And what about referrals to specialists? I could have used more classroom discussion about the process: when to refer, to whom to refer and why, and how to be a good referring provider. My learning curve involved a lot of trial and error, including direct phone calls from irritated providers, patients being sent back for follow-ups before their referral, and subtle hints in imaging reports like 'consider this...' next management step instead of a referral to begin with. Be patient with yourself and with the specialists. Keep in mind that it's not a perfect system, and you all have the goal of giving the patient the best care.

Do not diminish yourself or the profession of midwifery by saying, as I did once, to my horror, "I am just a midwife." Nope. Nuh uh. No way. You've worked too hard and believe in midwifery too much to do that to yourself or the rest of us. Some alternative, graceful ways to phrase the need for a specialist include:

  • I am a midwife and I specialize in normal. I want you to receive the best care, and that is why I am referring you to someone who specializes in the issue that you and I are having trouble resolving.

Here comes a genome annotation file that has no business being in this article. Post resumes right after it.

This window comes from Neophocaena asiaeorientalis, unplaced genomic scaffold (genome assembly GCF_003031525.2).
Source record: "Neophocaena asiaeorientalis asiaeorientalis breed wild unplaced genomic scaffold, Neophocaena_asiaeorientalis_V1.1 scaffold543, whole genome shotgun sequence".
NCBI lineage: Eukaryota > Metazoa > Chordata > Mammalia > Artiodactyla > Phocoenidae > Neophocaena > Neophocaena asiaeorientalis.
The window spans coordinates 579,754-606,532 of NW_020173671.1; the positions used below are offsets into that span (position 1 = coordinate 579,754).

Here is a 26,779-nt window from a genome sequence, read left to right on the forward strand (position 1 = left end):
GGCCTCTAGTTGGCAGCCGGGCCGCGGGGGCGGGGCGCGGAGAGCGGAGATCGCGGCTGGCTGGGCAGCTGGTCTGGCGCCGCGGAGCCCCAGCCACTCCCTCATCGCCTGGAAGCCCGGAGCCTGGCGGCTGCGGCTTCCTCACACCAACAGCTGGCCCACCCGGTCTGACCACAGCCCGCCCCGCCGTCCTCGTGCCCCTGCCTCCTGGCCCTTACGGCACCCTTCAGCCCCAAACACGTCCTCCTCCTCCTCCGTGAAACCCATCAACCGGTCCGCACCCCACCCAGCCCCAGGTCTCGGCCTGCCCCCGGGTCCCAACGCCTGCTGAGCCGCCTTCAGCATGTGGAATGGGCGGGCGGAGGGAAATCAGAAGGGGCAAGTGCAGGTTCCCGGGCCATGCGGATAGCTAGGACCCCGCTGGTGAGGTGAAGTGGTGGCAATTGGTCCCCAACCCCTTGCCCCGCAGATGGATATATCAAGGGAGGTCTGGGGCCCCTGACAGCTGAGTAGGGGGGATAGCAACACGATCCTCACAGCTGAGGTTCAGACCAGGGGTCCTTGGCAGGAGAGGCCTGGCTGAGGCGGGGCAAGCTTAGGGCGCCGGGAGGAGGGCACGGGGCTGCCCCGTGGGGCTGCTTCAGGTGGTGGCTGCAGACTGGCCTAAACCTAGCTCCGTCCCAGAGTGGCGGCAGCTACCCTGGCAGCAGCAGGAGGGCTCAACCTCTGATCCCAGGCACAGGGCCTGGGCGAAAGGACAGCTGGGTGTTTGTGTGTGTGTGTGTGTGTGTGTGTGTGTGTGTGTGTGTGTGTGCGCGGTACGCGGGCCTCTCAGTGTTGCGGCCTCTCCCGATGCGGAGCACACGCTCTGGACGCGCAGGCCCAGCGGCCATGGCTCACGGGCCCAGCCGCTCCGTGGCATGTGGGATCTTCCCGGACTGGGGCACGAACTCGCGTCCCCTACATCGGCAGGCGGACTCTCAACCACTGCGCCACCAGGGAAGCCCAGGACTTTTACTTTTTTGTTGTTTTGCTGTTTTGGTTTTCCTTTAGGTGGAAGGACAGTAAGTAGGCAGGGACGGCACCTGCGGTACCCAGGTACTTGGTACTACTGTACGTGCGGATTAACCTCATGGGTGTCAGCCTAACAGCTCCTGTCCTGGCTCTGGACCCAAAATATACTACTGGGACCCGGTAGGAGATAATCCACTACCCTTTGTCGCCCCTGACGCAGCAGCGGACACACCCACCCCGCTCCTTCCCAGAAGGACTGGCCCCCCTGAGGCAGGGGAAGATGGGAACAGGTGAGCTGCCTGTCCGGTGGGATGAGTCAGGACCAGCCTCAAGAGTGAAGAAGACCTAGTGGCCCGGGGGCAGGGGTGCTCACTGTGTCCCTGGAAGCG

• I am a midwife and part of my training involves knowing when to seek others' expertise. I think it's time for us to do just that.
  • I am a midwife, and I work on a team with many excellent providers. We will all be working together to find the best way forward with you.
  • Success should always be recognized! I am a midwife, and I am so glad we figured this out together. Keep me in mind for all of your women's health needs!

What advice do you have for new graduates starting in practice and needing a few minutes to garner resources? Any specific phrases or tactics you would use to keep the patient's confidence and allow the midwife a few minutes of time to collect their thoughts? Leave them in the comments below!


Stephanie Tillman is a recently-graduated nurse-midwife now practicing full-scope midwifery in the urban United States, at a Federally Qualified Health Center (FQHC) and as a member of the National Health Service Corps (NHSC). With a background in global health and experience in international clinical care, the impact of public health and the broader profession of midwifery are present in all her thoughts and works. Stephanie's blog, Feminist Midwife, discusses issues related to women, health, and care. Find out more at www.feministmidwife.com and follow her on Twitter at @feministmidwife.


Posted By Barbra Elenbaas | 9/12/2013 3:54:52 PM
 

 

 



Any opinions expressed in this blog are those of the individual participant(s) and do not necessarily reflect the views of the American College of Nurse-Midwives. ACNM is not responsible for accuracy of any of the information provided by guest bloggers and/or members via the Comments section. We welcome all feedback – including comments, ideas and suggestions. We also welcome civil, friendly debates. However, any and all content that is deemed inflammatory or rude will not be posted.